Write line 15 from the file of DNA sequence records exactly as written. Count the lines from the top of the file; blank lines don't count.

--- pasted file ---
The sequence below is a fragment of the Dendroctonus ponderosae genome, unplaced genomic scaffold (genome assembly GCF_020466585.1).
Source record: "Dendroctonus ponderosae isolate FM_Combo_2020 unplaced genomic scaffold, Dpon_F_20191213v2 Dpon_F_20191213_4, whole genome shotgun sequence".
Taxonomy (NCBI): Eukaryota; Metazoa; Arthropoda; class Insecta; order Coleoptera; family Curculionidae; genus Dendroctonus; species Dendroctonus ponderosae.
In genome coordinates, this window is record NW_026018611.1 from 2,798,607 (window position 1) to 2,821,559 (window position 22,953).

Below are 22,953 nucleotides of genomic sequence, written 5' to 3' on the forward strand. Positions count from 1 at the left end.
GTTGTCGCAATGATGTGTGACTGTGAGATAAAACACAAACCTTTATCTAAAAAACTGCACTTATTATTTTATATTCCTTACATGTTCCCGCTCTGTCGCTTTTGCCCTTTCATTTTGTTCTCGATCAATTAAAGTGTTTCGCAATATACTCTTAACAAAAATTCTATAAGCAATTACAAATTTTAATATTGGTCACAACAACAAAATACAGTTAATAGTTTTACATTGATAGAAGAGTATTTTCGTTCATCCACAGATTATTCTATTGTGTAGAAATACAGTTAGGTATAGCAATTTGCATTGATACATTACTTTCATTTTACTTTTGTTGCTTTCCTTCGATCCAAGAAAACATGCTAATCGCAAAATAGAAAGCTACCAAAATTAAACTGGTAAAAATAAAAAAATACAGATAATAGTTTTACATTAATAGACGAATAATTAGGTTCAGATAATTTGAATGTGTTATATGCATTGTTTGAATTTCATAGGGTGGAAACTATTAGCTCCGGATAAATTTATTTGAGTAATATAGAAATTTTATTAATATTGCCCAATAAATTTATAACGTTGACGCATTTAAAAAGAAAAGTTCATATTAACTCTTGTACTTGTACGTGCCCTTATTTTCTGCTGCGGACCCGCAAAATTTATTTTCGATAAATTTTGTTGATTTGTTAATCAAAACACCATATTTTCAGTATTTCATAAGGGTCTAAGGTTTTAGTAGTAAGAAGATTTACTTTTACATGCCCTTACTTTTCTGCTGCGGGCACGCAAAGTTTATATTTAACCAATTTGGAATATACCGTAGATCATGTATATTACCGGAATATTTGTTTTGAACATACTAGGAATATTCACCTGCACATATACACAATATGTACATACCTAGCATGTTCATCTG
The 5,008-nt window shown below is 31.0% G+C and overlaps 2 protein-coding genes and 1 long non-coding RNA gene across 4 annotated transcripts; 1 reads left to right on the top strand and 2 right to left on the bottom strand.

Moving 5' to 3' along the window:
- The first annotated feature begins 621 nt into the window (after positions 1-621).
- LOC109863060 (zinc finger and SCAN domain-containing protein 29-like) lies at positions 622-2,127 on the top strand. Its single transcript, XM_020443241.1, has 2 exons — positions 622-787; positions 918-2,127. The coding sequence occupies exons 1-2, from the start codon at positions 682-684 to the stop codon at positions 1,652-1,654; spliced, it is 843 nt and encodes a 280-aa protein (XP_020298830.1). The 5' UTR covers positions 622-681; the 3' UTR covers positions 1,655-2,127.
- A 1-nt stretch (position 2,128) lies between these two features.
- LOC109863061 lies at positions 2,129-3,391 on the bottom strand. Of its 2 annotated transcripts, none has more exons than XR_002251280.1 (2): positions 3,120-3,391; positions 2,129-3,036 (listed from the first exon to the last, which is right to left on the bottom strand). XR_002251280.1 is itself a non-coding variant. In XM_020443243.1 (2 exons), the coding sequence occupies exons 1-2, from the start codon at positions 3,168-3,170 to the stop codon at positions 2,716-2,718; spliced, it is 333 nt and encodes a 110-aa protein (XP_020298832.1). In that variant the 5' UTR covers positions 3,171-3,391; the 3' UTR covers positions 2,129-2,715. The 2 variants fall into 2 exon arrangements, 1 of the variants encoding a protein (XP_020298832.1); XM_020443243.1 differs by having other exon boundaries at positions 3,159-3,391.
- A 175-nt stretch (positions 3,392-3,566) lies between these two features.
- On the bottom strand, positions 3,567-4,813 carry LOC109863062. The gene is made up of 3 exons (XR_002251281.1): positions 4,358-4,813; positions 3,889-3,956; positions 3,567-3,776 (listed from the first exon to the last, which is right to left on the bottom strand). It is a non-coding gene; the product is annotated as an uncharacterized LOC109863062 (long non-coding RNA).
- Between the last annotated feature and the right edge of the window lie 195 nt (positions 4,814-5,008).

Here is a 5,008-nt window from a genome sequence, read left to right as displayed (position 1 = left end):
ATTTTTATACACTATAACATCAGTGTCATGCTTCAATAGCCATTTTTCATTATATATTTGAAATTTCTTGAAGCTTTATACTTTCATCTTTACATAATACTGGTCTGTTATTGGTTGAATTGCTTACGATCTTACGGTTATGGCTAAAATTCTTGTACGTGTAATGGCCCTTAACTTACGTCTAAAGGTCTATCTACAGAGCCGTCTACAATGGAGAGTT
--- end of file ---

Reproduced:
- Between the last annotated feature and the right edge of the window lie 195 nt (positions 4,814-5,008).